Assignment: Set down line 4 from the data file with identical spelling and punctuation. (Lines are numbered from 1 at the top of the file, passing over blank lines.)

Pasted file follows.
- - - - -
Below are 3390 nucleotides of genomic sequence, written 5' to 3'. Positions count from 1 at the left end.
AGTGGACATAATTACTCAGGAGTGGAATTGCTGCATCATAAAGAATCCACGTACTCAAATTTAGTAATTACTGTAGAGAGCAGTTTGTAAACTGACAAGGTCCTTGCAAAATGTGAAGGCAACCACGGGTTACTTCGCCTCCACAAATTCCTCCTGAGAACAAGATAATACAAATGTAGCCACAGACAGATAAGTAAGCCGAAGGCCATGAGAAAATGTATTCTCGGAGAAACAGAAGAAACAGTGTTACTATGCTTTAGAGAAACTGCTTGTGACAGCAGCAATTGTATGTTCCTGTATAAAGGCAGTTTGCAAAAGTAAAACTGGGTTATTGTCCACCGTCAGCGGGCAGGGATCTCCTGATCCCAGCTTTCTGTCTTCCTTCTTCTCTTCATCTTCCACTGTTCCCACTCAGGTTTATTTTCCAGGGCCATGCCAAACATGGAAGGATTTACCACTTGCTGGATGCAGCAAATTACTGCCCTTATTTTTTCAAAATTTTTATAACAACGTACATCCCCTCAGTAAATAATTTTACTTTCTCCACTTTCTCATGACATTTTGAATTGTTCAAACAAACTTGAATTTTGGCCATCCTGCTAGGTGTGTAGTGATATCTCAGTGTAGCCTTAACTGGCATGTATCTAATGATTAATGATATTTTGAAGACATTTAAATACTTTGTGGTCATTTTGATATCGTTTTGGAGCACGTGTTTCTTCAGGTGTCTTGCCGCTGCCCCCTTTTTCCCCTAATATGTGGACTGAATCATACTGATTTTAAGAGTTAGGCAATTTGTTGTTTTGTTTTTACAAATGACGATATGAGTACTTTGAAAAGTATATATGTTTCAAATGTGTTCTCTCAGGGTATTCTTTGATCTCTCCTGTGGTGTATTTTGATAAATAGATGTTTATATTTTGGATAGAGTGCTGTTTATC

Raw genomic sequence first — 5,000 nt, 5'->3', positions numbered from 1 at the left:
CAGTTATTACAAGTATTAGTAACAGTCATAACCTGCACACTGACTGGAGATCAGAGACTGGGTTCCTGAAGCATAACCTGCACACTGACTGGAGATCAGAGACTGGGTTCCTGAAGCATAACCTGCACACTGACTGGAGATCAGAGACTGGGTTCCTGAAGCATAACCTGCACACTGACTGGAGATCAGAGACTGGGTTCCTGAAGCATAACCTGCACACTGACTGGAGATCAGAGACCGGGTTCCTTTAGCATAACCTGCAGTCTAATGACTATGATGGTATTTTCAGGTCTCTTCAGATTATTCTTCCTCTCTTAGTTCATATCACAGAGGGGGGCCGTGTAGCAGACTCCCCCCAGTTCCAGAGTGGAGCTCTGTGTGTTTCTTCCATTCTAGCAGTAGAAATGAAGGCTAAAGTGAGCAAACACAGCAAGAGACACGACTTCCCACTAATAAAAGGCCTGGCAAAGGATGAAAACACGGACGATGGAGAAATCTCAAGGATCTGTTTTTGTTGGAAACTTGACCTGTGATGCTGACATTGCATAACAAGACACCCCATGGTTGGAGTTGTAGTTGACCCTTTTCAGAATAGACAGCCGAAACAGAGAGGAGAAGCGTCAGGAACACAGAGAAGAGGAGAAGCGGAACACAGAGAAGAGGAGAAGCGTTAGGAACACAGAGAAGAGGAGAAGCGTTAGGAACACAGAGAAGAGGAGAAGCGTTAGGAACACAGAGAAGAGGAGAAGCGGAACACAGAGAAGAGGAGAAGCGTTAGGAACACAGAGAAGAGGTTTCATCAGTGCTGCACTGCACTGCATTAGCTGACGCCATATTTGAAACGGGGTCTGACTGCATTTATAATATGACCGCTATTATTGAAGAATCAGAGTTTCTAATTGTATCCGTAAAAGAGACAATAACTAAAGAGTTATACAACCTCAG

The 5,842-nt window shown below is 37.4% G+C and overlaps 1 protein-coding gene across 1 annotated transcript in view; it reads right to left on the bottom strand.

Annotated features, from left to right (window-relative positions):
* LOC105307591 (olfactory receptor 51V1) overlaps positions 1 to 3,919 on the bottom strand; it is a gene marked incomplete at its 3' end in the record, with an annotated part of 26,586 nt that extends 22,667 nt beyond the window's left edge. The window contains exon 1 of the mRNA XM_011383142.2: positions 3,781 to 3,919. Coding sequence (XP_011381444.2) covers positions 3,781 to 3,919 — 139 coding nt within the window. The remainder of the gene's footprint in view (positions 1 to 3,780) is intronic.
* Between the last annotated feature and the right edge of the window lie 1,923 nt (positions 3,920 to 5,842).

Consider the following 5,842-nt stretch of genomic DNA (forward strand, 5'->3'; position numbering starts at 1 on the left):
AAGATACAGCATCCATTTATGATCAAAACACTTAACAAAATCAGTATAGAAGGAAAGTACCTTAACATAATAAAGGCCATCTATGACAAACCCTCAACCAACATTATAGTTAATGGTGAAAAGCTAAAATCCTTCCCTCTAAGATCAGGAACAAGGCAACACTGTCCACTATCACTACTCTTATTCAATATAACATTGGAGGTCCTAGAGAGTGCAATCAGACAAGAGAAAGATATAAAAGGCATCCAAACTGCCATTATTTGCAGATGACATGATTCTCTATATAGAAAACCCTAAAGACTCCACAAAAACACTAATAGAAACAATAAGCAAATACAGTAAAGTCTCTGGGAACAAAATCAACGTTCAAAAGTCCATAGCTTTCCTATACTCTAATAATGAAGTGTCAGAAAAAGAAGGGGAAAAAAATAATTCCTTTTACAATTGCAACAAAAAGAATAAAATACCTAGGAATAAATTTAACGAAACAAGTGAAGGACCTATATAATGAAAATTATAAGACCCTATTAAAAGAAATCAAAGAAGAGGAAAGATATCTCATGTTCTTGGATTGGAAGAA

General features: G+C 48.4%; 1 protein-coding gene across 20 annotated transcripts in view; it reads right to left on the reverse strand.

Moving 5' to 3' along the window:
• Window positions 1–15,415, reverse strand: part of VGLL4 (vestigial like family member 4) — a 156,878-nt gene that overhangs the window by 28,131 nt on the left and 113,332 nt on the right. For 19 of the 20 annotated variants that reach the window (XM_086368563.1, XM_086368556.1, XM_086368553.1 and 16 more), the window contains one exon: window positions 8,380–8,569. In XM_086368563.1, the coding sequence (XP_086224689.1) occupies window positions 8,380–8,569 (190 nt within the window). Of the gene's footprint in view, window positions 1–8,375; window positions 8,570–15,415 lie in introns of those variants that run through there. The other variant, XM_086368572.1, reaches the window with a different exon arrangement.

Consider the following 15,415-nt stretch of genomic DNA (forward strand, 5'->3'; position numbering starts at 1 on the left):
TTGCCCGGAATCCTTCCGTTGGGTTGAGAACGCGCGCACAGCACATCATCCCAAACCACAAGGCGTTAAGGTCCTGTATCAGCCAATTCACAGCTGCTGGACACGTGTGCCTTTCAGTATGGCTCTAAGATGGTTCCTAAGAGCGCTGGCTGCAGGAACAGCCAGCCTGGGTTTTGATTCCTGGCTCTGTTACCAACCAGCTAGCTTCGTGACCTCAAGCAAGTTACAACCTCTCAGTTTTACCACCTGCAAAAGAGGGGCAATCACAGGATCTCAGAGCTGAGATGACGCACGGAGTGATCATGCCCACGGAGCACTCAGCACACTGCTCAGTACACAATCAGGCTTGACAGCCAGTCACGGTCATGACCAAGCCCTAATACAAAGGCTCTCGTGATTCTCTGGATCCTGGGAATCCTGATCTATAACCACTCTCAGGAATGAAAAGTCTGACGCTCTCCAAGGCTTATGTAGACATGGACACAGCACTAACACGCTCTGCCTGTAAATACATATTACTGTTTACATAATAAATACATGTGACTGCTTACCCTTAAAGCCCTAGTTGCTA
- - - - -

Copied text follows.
CAGTTATTACAAGTATTAGTAACAGTCATAACCTGCACACTGACTGGAGATCAGAGACTGGGTTCCTGAAGCATAACCTGCACACTGACTGGAGATCAGAGACTGGGTTCCTGAAGCATAACCTGCACACTGACTGGAGATCAGAGACTGGGTTCCTGAAGCATAACCTGCACACTGACTGGAGATCAGAGACTGGGTTCCTGAAGCATAACCTGCACACTGACTGGAGATCAGAGACCGGGTTCCTTTAGCATAACCTGCAGTCTAATGACTATGATGGTATTTTCAGGTCTCTTCAGATTATTCTTCCTCTCTTAGTTCATATCACAGAGGGGGGCCGTGTAGCAGACTCCCCCCAGTTCCAGAGTGGAGCTCTGTGTGTTTCTTCCATTCTAGCAGTAGAAATGAAGGCTAAAGTGAGCAAACACAGCAAGAGACACGACTTCCCACTAATAAAAGGCCTGGCAAAGGATGAAAACACGGACGATGGAGAAATCTCAAGGATCTGTTTTTGTTGGAAACTTGACCTGTGATGCTGACATTGCATAACAAGACACCCCATGGTTGGAGTTGTAGTTGACCCTTTTCAGAATAGACAGCCGAAACAGAGAGGAGAAGCGTCAGGAACACAGAGAAGAGGAGAAGCGGAACACAGAGAAGAGGAGAAGCGTTAGGAACACAGAGAAGAGGAGAAGCGTTAGGAACACAGAGAAGAGGAGAAGCGTTAGGAACACAGAGAAGAGGAGAAGCGGAACACAGAGAAGAGGAGAAGCGTTAGGAACACAGAGAAGAGGTTTCATCAGTGCTGCACTGCACTGCATTAGCTGACGCCATATTTGAAACGGGGTCTGACTGCATTTATAATATGACCGCTATTATTGAAGAATCAGAGTTTCTAATTGTATCCGTAAAAGAGACAATAACTAAAGAGTTATACAACCTCAG